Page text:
Robin used following lines for calibration, and commented that it would be better to add a few more lines, making sure they are well spaced and cover the full spectrum (particularly the blue end, but they were rather indistinct in your spectrum)  and do a 3rd order fit. The dispersion is approximately 6.5A/pixel , though this varies along the spectrum of course as it is non linear.

4545.05 (Ar)    5852.48  (Ne)   7067.22  (Ar)

Andy

 

Robins calibrated version 041018 of Andrews RELCO Spectrum 300918.png

Edited by athornett

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Posted (edited)

I have now had a go at identifying the lines on the above CCDSPEC Spectrometer RELCO Starter Spectrum using http://www.ursusmajor.ch/downloads/sques-relco-sc480-calibration-lines-5.0.pdf

Once I am happy with the identifications, I will tidy up the diagram!

Robin - do you think I have correctly identified the lines?

Also included below are pictures of the CCDSPEC Spectrometer and my homemade RELCO starter calibration light and a dismantled RELCO Starter Unit showing the bulb as it comes out of the starter.

Andy

 

Robins calibrated version 041018 of Andrews RELCO Spectrum 300918 labelled lines from Atlas emission lines.png

20180728_224939.jpg

20180909_135536.jpg

20180905_214918.jpg

Edited by athornett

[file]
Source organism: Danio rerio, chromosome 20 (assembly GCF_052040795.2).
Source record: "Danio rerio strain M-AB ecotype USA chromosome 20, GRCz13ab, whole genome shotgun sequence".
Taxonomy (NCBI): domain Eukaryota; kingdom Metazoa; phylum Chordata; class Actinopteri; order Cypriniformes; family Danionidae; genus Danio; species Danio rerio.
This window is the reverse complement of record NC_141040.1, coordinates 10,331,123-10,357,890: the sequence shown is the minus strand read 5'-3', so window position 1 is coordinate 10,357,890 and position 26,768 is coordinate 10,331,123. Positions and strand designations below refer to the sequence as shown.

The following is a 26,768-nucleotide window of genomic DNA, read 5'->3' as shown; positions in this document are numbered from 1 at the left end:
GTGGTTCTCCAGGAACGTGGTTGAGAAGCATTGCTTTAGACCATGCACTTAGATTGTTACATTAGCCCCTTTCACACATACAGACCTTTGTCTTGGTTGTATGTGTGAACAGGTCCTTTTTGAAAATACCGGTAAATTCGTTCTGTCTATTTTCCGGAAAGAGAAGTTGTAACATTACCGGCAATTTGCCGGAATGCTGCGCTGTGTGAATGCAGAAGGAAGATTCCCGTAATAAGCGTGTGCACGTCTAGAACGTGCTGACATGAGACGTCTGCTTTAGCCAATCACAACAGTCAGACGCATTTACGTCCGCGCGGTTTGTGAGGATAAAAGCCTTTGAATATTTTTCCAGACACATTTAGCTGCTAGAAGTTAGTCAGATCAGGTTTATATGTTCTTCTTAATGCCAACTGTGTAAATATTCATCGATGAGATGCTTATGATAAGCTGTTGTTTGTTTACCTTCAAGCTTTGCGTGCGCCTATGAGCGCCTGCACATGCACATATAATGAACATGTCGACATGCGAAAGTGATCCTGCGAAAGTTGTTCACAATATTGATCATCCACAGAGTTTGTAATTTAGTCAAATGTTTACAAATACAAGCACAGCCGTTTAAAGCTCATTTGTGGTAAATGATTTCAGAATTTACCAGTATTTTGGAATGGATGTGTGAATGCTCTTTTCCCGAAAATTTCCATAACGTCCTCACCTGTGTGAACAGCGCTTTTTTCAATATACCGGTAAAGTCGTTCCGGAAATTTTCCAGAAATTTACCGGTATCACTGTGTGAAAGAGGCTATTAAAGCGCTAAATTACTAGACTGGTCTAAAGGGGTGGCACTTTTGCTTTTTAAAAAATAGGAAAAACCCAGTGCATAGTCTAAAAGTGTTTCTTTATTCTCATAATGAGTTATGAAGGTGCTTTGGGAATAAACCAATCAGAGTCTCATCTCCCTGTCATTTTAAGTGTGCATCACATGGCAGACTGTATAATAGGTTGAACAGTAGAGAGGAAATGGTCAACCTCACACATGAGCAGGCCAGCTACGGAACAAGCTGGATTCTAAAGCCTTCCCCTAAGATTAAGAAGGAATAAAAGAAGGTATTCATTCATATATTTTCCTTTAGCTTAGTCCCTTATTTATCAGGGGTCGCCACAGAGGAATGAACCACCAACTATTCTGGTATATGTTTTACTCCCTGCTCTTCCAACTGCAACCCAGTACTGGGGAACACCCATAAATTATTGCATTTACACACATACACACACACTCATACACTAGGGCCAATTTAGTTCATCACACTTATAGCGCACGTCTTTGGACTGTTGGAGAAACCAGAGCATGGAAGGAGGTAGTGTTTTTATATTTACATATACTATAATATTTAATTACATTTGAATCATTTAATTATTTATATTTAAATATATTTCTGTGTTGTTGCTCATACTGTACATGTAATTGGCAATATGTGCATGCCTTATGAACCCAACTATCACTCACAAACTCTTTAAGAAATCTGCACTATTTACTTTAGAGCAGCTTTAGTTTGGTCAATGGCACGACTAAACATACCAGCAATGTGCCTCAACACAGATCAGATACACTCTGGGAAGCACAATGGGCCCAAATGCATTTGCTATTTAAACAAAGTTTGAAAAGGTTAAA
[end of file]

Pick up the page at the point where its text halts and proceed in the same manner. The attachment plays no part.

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Posted (edited)

Hi Andy,

I would try to extend your coverage at the blue end a bit further if possible.  Your spectrograph should be able to cover down to at least 3800A.  As I mentioned though it looks like something is limiting your sensitivity at the blue and red ends. Are you using a UV/IR block filter somewhere, either on the camera or built into the spectrograph?

Cheers

Robin

Edited by robin_astro

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Posted (edited)
On 05/10/2018 at 22:52, robin_astro said:

As I mentioned though it looks like something is limiting your sensitivity at the blue and red ends. Are you using a UV/IR block filter somewhere

Actually this latest spectrum looks a lot better with strong lines in the IR.  Have you removed a filter somewhere ?  (EDIT:  I see that spectrum was mine, not yours which explains the difference) You should nowbe able to identify some lines below 4100A. (the line at 3946 would be a good one to add if you can see it. Watch out for blends at this resolution though which is quite a bit lower than Richard Walker's spectra)

Edited by robin_astro
clarrification